You’ve no doubt heard the news: the Clinton campaign invited Mark Cuban, a vicious Trump-hater, to attend Monday evening’s debate and sit in the front row. I think Austin Bay interprets Clinton’s motivation correctly:
ABC News called Cuban a dedicated Trump-troller and he’s been touting his front row ticket. Cuban hasn’t said he intends to disrupt Trump but the touts are meant to suggest he might. Team Hillary has calculated Cuban serves a propaganda purpose even if he behaves and remains silent. Giving Cuban a ticket and having him sit in a seat tv cameras can’t miss gives media commentators ready-made anti-Trump story lines. For example, at one time Cuban supported Trump, now he doesn’t. Talk that one up, Anderson Cooper. Cuban thinks Trump is a weak candidate, etc. Now repeat Cuban’s assessment of Trump 30 times, CBS News. Yup, Team Hillary’s Cuban Gambit — how clever.
Donald Trump responded by threatening to invite Gennifer Flowers, Bill Clinton’s long-time mistress and a famous target of Hillary’s misogyny, to the debate, and seat her next to Cuban:
If dopey Mark Cuban of failed Benefactor fame wants to sit in the front row, perhaps I will put Gennifer Flowers right alongside of him!
— Donald J. Trump (@realDonaldTrump) September 24, 2016
It is now being reported that Flowers has accepted Trump’s invitation. This can only add even more buzz to what was already expected to be the most-watched presidential debate in history.
No doubt many observers are tut-tutting over the unseemliness of it all. There goes Trump again, reducing what should be a serious event to a circus. That is one way to look at it. But most pundits don’t have any experience in business. It seems to me that for anyone who understands how the business world works, what Trump is doing here, and has done many times before, is familiar.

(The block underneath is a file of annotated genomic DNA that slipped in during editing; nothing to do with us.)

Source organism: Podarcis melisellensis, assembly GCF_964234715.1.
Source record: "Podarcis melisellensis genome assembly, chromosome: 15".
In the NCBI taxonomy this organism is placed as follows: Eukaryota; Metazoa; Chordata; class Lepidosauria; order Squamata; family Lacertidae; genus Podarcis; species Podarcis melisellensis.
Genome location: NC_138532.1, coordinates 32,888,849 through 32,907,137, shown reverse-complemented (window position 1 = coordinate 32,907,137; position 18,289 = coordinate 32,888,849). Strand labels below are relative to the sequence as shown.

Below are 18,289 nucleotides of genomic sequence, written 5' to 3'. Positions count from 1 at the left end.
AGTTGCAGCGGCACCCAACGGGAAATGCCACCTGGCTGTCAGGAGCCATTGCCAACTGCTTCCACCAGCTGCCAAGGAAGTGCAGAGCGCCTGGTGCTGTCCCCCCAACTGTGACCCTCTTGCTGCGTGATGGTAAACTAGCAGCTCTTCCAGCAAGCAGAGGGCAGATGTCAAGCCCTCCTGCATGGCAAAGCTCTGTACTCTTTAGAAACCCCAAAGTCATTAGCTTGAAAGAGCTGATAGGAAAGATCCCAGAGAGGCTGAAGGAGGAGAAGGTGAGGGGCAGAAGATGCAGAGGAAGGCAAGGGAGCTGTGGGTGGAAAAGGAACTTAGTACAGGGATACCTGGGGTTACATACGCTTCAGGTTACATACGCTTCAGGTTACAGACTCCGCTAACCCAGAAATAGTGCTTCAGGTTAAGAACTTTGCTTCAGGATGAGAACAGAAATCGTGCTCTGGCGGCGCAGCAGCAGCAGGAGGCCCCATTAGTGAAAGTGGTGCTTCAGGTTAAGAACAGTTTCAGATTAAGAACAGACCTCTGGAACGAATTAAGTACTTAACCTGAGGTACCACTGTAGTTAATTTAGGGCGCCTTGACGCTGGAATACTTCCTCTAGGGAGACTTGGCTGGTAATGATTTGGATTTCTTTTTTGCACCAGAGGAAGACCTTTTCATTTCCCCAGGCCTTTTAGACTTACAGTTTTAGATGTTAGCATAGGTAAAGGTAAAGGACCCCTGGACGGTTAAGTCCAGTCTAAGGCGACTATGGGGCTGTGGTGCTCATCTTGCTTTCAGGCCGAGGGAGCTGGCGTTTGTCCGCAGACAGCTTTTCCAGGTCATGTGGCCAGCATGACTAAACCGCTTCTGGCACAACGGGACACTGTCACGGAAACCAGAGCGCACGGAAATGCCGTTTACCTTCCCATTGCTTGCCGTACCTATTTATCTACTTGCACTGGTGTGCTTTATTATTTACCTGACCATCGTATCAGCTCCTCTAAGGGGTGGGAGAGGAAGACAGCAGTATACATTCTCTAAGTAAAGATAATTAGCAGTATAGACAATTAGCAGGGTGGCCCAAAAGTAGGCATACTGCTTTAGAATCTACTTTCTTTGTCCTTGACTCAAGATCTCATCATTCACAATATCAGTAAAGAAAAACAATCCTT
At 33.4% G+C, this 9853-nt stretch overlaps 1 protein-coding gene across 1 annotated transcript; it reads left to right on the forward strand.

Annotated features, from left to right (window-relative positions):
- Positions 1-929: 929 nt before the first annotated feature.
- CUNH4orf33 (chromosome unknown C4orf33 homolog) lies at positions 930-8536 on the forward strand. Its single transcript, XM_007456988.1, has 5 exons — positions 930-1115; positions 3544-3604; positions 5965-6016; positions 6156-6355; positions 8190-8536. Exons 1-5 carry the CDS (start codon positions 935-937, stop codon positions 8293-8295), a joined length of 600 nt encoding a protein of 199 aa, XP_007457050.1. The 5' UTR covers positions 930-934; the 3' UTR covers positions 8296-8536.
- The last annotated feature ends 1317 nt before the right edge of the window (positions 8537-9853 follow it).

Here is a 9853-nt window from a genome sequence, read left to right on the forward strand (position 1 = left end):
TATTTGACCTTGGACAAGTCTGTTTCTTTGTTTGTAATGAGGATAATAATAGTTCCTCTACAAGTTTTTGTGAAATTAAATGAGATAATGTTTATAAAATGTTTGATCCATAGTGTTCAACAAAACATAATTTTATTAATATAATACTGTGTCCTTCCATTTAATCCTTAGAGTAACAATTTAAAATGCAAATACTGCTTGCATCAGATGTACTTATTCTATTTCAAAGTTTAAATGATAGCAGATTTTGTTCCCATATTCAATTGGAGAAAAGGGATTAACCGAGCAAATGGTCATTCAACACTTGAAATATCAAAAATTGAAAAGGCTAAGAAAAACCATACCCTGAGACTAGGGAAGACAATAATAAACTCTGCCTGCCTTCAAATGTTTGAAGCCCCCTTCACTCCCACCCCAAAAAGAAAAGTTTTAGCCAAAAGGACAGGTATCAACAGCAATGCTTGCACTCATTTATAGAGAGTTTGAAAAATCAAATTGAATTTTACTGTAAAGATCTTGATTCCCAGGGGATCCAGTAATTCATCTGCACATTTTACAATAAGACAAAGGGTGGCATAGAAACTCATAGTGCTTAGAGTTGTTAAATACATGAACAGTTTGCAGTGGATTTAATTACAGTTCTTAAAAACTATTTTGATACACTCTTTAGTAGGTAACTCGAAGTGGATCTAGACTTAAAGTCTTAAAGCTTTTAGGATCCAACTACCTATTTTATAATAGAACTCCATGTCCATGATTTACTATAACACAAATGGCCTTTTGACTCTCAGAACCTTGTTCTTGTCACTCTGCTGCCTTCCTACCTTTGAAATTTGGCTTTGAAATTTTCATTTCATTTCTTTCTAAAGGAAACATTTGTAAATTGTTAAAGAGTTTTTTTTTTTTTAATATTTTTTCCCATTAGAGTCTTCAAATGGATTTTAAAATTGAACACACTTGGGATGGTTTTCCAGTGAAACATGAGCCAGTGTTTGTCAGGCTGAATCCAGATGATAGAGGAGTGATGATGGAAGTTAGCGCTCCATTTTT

My own business for many years was litigation. I was always willing to develop and present a case on its merits, but it wasn’t unusual for an opponent to break the rules or otherwise seek unfair advantage. When that happened, the response was automatic: find a way to–let me coin a phrase here–punch back twice as hard. After being whacked a time or two, most opponents would find it prudent to play fair. The same is true in many industries, probably most–certainly in real estate development and entertainment, where Trump has spent his career. Trump’s instinct to punch back, I think, is neither scandalous nor, as many supporters claim, “genius,” but rather the natural response of an experienced businessman.
There is this, too: Hillary Clinton is terrible on her feet. She needs everything to be scripted. When surprised, she often goes deer-in-the-headlights. The prospect of Gennifer Flowers showing up at the debate, however unlikely it may actually be, is just the kind of thing to throw her off. So much the better!
PAUL ADDS: I agree generally with what John says here. However, I wouldn’t assume that the only punching Trump did in real estate development was “punching back.” That might be the case, but I’ve heard very credible reports that suggest it isn’t. Nor would I say that Trump’s punching during the contest for the GOP presidential nomination was limited to punching back.
In addition, if the first punch wasn’t unethical or indecent but the punch back was, then the “punch back twice as hard” defense doesn’t work for me. However, inviting Gennifer Flowers to sit next to Mark Cuban is neither unethical nor indecent, in my view.